Worsham’s motivation paid off the next season. As a senior, Worsham served as the team captain and Most Valuable Player, averaging 19 points, 10 rebounds and four assists and leading Wayne County to a 32-2 record.
Although Worsham experienced much success on the court in high school, he never became complacent. The people who were closest to him did not allow him to become complacent as well.
“Coming from Wayne County, no matter how good you were, you could always be better,” Worsham said. “People would always keep me hype but they always remind me that I could be better. In fact, people in Wayne County will not tell you that you are good until you are gone from Wayne County.”
Finishing his senior season and eager to leave Wayne County to prove himself, Worsham attended Arkansas State on a four-year scholarship to play basketball. Arkansas State, a team within the Sun Belt Conference, seemed like the perfect fit for Worsham.
“I wanted to get away from Wayne County and I did. Arkansas State had a great coaching staff and things seemed really positive for me,” Worsham said.
Despite playing in 29 games but averaging only six points and three rebounds per game in his first year at Arkansas State, Worsham realized some things about himself that he hadn’t before he was a college athlete.
“College basketball was bigger than high school basketball. I wanted to make my mark as a freshman but I had to grow up,” Worsham said. “I had to work a lot harder.”
But working harder turned in to Worsham’s desire to leave Arkansas State.
After seven games into his sophomore campaign, according to multiple reports, Worsham decided to “quit” the team all of a sudden. Red Wolves head coach John Brady released this statement about Worsham in a press release in 2013.
“The coaches, his teammates, the administration and the university as a whole gave this young man a wonderful opportunity,” Brady said. “We believe some NCAA rules may have been breached as it relates to tampering, and we will use all avenues to protect the investment we made.”
Worsham decided to transfer to Jackson State. While JSU is a smaller school than Arkansas State, Worsham felt that playing for the Tigers provided him with better exposure to make an impact on the court.
“I felt a better vibe at Jackson State and I felt transferring to JSU was the best thing for me. I received more playing time as well,” Worsham said. “I felt like it was better for me to have the weight or pressure on my shoulders to perform on the court than sit behind others and watch them play.”
The 6-foot-4, 192-pound guard thrived in his first year. He led the team in points per game with 14 and played in and started 19 games.
During the 2015-16 campaign, the Tigers made it to the 2016 SWAC Championship game but lost to the Southern Jaguars, 54-53, in the final seconds of the game.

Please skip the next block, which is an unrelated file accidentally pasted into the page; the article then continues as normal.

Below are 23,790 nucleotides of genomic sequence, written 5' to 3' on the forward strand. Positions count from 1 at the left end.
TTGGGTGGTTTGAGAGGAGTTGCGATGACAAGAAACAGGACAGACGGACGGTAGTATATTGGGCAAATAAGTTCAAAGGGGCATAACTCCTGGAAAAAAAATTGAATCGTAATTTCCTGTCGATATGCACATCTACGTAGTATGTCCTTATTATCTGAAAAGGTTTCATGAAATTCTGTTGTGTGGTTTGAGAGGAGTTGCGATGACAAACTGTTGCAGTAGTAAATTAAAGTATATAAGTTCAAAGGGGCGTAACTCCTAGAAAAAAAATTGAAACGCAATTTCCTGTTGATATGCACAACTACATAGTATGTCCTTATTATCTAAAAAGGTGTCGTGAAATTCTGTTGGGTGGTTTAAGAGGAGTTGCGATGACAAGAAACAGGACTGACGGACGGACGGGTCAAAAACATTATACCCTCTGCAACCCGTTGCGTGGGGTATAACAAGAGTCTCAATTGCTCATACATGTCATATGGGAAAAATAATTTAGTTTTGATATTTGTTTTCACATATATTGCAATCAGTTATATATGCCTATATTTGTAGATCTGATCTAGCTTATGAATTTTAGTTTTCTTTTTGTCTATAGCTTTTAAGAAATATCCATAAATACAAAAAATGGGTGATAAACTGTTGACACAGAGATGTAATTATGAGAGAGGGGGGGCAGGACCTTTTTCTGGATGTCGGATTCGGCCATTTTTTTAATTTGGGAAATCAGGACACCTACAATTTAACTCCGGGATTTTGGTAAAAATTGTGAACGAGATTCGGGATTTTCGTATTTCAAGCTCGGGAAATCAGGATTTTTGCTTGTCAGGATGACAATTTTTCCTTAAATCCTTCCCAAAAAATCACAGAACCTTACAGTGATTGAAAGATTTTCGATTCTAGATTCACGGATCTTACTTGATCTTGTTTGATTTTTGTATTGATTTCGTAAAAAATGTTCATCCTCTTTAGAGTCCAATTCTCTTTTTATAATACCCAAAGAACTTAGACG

A single point kept the Tigers from earning a spot in the 2016 NCAA Tournament. Worsham, who averaged 13 points and seven rebounds in his final season, said the loss was hard to deal with for him and his teammates.
“It felt like someone just snatched something you always wanted. All the blood, the sweat and the tears went down the drain,” Worsham said. “We were so close but yet so far away.”
While losing in the SWAC Championship game and in the second-round of CIT were not on the radar for Worsham, he truly appreciated his time and his experience of being a college athlete at Jackson State.
Jackson State’s Paris Collins and Raeford Worsham were named All-SWAC on Monday https://t.co/CLwEU665ay
— Antonio Morales (@AntonioCMorales) March 7, 2016
“Playing at JSU provided me with some great moments that I will never forget. JSU gave me another chance, another opportunity. It felt great to get that exposure on the court,” Worsham said. “Being at JSU also helped me academically and allowed me to become a better person in life in general.”
Worsham also credited Tigers head coach Wayne Brent for making him a better athlete and a better person.
“You could never be sure of how he would be each day. One thing is for sure, he pushed me. He reminded me so much of my high school coach,” Worsham said. “He motivated me to never give up and to always stay focused at all times.”
As Worsham prepares to finish his degree in recreation administration in July 2016, he will continue his preparation for two basketball combines over the summer with the dream of playing in the NBA or internationally.
Because he played the remainder of his collegiate basketball career in the Southwestern Athletic Conference (SWAC), some may feel that he is not good enough to play basketball on the professional level.
For Worsham, however, it was simply another chance of exposure that he needed to show that he could play with anybody in the country. He will use that same exposure and mentality on his journey to continue playing the game that he loves at the next level.
“It is not about where you come from but it is the impact you leave behind that matters the most,” Worsham said. “I will continue to trust God because he has always been there for me. It was never me who allowed me to do the things I did, it was God.”